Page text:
Ku si Kawsay â&#x20AC;&#x201C; Happy Life Andean Scho o l, Per u
Pisac - PerĂş
Surrounded by the majestic Andes, the Kusi Kawsay school is at an altitude of 9,751 feet above sea level and located at the base of a beautiful archeological site. The Kusi Kawsay Educational Association was legally founded as a nonprofit Association on March 6, 2008, in the District of Pisac, province of Calca Department of Cusco â&#x20AC;&#x201C; Peru
Kusi Kawsay Andean Schoolâ&#x20AC;&#x2122;s mission is to provide access to education that is rooted in Andean culture and tradition by enabling a bilingual intercultural experience using the most up-to-date teaching methods, which provide a solution to today's reality for children, young people and families who otherwise would have few opportunities to access a respectful education.
The School was established in 2009. Kusi Kawsay is an indigenous school rooted in Andean tradition that applies the Waldorf Pedagogy, created for economically challenged children of the Sacred Valley of the Incas in Pisac, PerĂş. It offers an alternative, integral education giving priority to the formation of free human beings.
Waldorf inspired Andean education The school uses elements of the Waldorf pedagogy and incorporates the values of ancestral Andean practices of the "good life (buen vivir)" philosophy, based on generations of global consciousness that respect the ecological integrity, wisdom and dignity of indigenous culture in a context of reciprocity, respect, love and social justice.
What does Kusi Kawsay mean?
• • •
Kusi Kawsay means Happy life in Quechua (Quechua is the native language of Peru) The school is bilingual to respect the language ability of our students More than half the student’s mother tongue is either Quechua or Runa Simi while their second language is Spanish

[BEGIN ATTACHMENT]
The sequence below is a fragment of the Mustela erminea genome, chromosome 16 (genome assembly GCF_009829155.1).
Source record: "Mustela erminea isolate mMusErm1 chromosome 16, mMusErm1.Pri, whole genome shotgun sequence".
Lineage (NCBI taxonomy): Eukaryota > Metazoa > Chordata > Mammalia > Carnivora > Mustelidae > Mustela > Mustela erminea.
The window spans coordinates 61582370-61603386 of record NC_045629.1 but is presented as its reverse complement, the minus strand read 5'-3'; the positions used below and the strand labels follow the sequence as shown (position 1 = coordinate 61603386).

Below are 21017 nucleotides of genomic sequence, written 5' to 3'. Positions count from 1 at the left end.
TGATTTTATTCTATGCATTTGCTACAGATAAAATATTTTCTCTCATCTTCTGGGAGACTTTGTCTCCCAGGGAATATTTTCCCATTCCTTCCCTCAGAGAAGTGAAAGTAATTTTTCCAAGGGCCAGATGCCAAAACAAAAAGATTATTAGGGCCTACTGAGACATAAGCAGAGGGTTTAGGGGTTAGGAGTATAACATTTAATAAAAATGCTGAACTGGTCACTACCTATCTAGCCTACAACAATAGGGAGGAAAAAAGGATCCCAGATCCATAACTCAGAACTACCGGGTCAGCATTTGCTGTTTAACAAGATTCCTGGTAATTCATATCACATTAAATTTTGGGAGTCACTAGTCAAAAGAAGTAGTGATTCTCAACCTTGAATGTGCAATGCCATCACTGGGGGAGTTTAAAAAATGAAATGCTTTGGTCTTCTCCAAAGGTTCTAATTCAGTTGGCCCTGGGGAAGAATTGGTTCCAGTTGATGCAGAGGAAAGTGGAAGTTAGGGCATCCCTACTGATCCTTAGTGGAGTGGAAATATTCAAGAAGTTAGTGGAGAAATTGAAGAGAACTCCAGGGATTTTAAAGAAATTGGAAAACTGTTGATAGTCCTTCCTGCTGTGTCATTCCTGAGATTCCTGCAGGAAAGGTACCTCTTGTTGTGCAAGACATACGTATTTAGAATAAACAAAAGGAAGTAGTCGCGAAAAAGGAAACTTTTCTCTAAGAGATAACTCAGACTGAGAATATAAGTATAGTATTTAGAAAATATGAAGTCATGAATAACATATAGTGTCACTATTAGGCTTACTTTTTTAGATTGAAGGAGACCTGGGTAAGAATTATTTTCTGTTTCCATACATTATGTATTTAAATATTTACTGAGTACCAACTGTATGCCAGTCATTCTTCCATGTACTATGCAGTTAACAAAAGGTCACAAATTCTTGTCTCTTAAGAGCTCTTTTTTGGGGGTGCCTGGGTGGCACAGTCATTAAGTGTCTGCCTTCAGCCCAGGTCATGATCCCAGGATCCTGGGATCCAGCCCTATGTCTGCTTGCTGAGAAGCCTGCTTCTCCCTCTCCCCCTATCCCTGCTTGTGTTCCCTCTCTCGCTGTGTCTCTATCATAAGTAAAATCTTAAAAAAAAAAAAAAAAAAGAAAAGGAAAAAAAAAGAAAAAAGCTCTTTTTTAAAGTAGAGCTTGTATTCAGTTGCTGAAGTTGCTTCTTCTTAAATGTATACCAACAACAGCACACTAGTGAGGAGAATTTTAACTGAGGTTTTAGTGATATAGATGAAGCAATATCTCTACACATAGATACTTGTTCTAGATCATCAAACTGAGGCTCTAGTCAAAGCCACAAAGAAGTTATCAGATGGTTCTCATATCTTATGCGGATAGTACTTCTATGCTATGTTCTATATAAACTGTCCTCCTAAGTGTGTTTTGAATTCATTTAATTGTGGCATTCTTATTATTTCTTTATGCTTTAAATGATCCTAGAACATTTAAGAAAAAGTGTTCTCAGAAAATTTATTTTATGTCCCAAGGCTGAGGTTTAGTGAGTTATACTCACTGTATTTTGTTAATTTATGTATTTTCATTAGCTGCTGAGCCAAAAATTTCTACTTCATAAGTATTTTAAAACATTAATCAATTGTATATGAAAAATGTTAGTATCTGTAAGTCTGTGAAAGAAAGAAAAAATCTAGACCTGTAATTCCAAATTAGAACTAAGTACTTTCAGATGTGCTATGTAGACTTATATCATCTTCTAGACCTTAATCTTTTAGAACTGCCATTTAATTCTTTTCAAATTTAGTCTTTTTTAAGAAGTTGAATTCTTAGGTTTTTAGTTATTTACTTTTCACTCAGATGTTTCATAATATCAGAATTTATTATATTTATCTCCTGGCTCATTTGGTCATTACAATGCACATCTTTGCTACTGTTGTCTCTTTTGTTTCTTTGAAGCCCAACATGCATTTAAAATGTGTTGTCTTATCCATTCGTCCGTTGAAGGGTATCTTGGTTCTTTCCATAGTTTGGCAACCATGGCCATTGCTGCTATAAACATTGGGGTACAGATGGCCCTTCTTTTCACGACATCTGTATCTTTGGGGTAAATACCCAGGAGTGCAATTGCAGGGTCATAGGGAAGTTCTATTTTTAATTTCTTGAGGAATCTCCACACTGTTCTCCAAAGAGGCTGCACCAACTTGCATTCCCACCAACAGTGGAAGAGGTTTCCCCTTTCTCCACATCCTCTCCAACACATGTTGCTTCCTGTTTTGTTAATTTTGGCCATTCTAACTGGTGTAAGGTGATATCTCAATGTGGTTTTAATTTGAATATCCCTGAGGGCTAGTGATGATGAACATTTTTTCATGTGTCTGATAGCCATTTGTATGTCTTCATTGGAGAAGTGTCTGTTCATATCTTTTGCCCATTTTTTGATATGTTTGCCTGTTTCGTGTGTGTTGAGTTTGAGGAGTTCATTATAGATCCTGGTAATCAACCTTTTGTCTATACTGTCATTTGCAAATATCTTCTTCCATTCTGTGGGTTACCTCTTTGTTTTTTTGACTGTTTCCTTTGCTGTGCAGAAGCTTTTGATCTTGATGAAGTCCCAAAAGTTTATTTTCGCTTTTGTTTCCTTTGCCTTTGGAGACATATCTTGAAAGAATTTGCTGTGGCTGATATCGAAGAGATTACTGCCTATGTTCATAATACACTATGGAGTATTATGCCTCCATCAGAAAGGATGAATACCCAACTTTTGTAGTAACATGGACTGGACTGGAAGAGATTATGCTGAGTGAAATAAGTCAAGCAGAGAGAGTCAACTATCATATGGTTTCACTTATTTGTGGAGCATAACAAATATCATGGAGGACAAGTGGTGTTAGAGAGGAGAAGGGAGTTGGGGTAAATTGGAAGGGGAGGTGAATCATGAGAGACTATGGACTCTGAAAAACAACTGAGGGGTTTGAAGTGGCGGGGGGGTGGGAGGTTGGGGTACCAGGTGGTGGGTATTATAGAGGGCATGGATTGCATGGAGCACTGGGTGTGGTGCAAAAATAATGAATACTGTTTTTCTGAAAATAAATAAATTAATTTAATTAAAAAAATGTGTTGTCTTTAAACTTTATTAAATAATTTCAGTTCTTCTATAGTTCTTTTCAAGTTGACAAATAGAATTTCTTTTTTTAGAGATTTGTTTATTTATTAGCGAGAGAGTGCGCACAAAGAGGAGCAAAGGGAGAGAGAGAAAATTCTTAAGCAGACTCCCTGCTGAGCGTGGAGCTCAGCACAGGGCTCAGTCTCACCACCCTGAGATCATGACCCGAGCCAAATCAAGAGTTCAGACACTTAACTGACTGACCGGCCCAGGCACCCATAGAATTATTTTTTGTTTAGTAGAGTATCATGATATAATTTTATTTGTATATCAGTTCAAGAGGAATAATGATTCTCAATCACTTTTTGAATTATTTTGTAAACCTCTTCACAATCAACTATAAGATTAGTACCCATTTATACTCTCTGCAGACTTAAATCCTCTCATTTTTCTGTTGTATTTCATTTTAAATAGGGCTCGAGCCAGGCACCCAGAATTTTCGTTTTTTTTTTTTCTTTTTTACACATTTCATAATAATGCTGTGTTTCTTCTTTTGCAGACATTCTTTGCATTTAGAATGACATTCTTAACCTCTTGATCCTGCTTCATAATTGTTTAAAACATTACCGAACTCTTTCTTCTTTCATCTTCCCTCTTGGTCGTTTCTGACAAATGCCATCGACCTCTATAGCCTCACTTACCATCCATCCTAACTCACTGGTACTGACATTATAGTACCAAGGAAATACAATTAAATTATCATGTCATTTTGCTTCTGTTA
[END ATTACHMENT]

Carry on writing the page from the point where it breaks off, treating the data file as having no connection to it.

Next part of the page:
Our Students Our school is made up of 100 children between the ages of three to 18 years old. Most of our students come from rural communities and other students come from the urban areas. 60% are girls and 40% are boys Our students love to make art, weave, play instruments and dance The school curriculum is catered to the Andean Calendar. We celebrate and respect Pachamama (Mother Earth) and practice the philosophy of â&#x20AC;&#x2DC;ayniâ&#x20AC;&#x2122; which means reciprocity - to give and to receive.
The Construction of the School • •
All buildings on the school grounds are constructed with local, ecologically friendly and degradable material. The school is striving to develop a global awareness that respects ecological integrity and the wisdom and dignity of indigenous culture – not only through our activities but through the environment of the school too.
Activities of the School â&#x20AC;˘ We decorate the classrooms in
accordance to the Andean calendar. For example, October corresponds to the time of planting so the students use the land, water and seeds.
â&#x20AC;˘ Students have access to Andean
Workshops such as weaving and textiles, ceramics, drawing and painting, music and dance.
â&#x20AC;˘ Each classroom has
cultivated garden plots where they learn about plant growth based on the Andean calendar.
â&#x20AC;˘ We have quarterly
exhibitions displayed in every classroom classroom. The community is invited to view the academic achievement through these exhibitions.
The school hosts regular meetings with parents to achieve active support in the education of their children.
We believe thatâ&#x20AC;Ś ď&#x201A;&#x2014; By providing a solid education, a dignified sense of self-esteem, and
tools to increase economic and emotional levels of well-being, this education will help children, and by extension their families and nation, to leave the marginalized state in which they live, acting as advocated in the context of the greater world.
We believe thatâ&#x20AC;Ś our educational model guides our children to respect their Indigenous Andean identity, surrounding ecological landscapes, and empowers them to protect their right to participate in modern society with all the richness of their culture.
Video of the School
Kusi Kawsay Is a critical part of building the movement to create longer-term change identified by the articles in the UNâ&#x20AC;&#x2122;s Declaration of Rights of Indigenous Peoples. Through the power of a different kind of education, a new generation of indigenous youth can develop as leaders and activists, capable of advocating for their rights locally and globally.
Like the Andean agrarian cycle, the â&#x20AC;&#x153;seedsâ&#x20AC;? of cultural pride planted now are strengthened with each planting cycle is an investment in making a better future possible.
Thank You Urpillay Sonqollay ยกGracias! www.kusikawsay.org